Can Sleeping in Your Car Lead to DWI?

Imagine this, you’ve had several alcoholic beverages when the bar closes and you don’t want to leave your car in the parking lot or on the street because you fear receiving a ticket or getting your vehicle towed. So you decide to “sleep it off” in your car and wait until you’re good enough to drive.

But while you sleep in the driver’s seat with the air conditioner on full blast, a police officer knocks on your windshield. Unfortunately, if you are under the influence inside a parked vehicle, you may still be charged with a Texas DWI.

According to state law, a person commits a DWI if he/she is “intoxicated while operating a motor vehicle in a public place.” While the Texas Penal Code properly defines “intoxicated” and “motor vehicle,” the law fails to define what “operating” means, leaving it up to the local courts to decide.

In most cases, courts will deem a driver “operating” a motor vehicle when--according to the circumstances of the case--he/she took some sort of action to “affect the functioning” of the car in a way that would “enable the vehicle’s use.” So if your car is parked, the keys are in the ignition, and your engine is running, you could be found to have been operating the motor vehicle. Likewise, if you are asleep with the A/C or radio on, or other DWI indicators exists, the court may find you guilty of DWI.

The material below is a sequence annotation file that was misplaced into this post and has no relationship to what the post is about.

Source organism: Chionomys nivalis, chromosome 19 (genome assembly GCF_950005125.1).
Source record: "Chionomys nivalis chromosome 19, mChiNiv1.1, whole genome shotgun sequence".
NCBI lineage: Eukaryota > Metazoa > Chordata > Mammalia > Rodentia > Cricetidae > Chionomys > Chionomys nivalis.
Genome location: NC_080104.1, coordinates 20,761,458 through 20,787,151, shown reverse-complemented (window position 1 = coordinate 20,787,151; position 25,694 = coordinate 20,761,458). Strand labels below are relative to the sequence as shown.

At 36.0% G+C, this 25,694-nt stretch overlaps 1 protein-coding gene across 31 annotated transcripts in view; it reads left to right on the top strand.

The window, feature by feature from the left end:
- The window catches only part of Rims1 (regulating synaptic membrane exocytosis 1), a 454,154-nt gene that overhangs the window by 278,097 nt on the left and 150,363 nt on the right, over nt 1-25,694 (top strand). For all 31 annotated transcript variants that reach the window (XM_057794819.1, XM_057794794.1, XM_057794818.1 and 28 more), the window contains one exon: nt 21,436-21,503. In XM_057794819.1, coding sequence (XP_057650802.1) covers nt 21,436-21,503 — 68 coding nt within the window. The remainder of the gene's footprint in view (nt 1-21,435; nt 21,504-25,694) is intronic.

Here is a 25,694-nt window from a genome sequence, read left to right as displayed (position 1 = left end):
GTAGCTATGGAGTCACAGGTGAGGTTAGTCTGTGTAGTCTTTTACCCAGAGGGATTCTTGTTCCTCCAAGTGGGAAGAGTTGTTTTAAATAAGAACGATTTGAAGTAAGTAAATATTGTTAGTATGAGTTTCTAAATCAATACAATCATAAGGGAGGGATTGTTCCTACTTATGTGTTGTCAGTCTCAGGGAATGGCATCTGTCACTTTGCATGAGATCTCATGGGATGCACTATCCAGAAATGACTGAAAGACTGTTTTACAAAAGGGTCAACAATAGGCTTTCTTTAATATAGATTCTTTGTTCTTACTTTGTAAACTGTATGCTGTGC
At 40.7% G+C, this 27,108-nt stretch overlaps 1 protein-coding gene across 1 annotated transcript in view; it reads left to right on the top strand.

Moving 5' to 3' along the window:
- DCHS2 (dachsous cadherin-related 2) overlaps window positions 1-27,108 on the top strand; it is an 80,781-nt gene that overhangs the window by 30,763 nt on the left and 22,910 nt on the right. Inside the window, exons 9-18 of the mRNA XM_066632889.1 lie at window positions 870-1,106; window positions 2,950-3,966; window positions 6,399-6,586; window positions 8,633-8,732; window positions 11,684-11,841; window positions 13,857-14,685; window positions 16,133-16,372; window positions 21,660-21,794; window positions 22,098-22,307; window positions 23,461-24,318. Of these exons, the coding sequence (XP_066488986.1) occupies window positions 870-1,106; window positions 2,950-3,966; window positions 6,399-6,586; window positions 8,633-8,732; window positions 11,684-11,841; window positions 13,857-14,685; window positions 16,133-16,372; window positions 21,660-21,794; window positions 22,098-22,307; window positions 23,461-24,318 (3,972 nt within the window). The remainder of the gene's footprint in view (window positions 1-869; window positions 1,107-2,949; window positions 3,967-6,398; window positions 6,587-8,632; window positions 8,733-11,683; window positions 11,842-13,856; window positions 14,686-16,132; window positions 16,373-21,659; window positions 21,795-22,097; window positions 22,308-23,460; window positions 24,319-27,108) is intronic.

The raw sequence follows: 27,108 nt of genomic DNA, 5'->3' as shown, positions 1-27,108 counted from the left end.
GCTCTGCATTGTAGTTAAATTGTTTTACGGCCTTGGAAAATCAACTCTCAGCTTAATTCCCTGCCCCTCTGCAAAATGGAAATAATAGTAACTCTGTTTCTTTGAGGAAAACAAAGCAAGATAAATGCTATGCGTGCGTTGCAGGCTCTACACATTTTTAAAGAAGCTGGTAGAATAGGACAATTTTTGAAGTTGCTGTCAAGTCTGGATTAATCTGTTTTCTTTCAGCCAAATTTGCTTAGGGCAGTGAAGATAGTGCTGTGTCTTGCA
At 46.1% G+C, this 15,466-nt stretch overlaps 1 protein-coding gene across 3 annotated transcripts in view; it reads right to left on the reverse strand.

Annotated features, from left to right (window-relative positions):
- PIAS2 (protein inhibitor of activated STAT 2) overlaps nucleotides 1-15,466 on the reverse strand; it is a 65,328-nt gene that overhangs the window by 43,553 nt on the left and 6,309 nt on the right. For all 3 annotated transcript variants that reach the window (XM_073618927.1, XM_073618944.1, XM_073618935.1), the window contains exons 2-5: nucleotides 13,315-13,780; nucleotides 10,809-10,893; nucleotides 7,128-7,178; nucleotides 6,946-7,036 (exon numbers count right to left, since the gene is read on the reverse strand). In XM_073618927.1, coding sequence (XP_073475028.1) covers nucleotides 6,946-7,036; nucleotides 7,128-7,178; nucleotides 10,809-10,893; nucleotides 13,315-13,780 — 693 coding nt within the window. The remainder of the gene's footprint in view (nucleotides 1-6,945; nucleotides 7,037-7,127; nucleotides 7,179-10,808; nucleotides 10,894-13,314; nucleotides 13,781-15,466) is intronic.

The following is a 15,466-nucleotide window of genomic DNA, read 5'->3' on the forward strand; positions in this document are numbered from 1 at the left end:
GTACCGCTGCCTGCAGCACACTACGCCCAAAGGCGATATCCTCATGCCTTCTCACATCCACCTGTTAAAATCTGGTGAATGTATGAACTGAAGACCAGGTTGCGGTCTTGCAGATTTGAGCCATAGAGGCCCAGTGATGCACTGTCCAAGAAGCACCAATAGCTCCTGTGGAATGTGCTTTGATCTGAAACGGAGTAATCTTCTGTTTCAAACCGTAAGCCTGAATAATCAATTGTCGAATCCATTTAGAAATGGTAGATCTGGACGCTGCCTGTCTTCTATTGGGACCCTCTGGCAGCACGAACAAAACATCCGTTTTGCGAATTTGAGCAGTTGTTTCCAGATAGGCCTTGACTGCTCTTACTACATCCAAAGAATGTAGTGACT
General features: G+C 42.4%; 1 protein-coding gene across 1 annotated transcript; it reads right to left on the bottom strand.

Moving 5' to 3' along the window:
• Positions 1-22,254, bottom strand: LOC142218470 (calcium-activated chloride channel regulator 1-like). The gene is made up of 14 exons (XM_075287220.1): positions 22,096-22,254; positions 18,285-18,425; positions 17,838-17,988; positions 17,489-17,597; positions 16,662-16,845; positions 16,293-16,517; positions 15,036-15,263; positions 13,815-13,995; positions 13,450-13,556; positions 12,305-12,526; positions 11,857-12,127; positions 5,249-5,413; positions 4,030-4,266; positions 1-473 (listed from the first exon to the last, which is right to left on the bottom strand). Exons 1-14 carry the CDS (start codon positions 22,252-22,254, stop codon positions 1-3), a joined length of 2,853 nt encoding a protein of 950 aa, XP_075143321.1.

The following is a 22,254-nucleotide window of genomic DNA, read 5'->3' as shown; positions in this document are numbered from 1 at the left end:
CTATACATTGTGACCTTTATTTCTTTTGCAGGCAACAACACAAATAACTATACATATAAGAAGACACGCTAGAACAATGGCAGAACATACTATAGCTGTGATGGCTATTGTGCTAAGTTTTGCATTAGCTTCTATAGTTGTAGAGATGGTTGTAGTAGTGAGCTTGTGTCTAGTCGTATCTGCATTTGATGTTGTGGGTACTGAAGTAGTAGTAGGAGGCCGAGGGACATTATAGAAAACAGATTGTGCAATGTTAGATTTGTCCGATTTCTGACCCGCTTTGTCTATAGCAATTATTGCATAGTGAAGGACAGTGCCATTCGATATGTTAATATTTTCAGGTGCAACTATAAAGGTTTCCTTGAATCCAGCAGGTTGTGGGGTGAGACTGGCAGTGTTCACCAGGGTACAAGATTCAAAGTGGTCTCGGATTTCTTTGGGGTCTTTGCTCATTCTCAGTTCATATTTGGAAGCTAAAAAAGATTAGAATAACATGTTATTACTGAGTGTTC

At The Clark Law Firm, our Fort Worth criminal defense attorney suggests that you avoid this type of situation altogether by calling a designated driver, requesting a ride through Uber or Lyft, or using public transportation to get yourself home safe. However, if you do happen to experience such a scenario, you need to make it difficult for law enforcement to prove that you did not intend to operate the car while under the influence.

The following are the precautions you can take to protect yourself from DWI arrest:

  • Take your keys out of the ignition
  • Do not turn on your engine and lights
  • Store your keys in the trunk or outside of the vehicle, as long as it is not within reach
  • Park your car in a legal spot

Although you can avoid DWI, you may still be charged with being drunk in public. In Texas, public intoxication is a Class C misdemeanor, which is punishable by a maximum fine of $500.

If you have been arrested for DWI in Fort Worth, contact us and schedule a complimentary consultation today.


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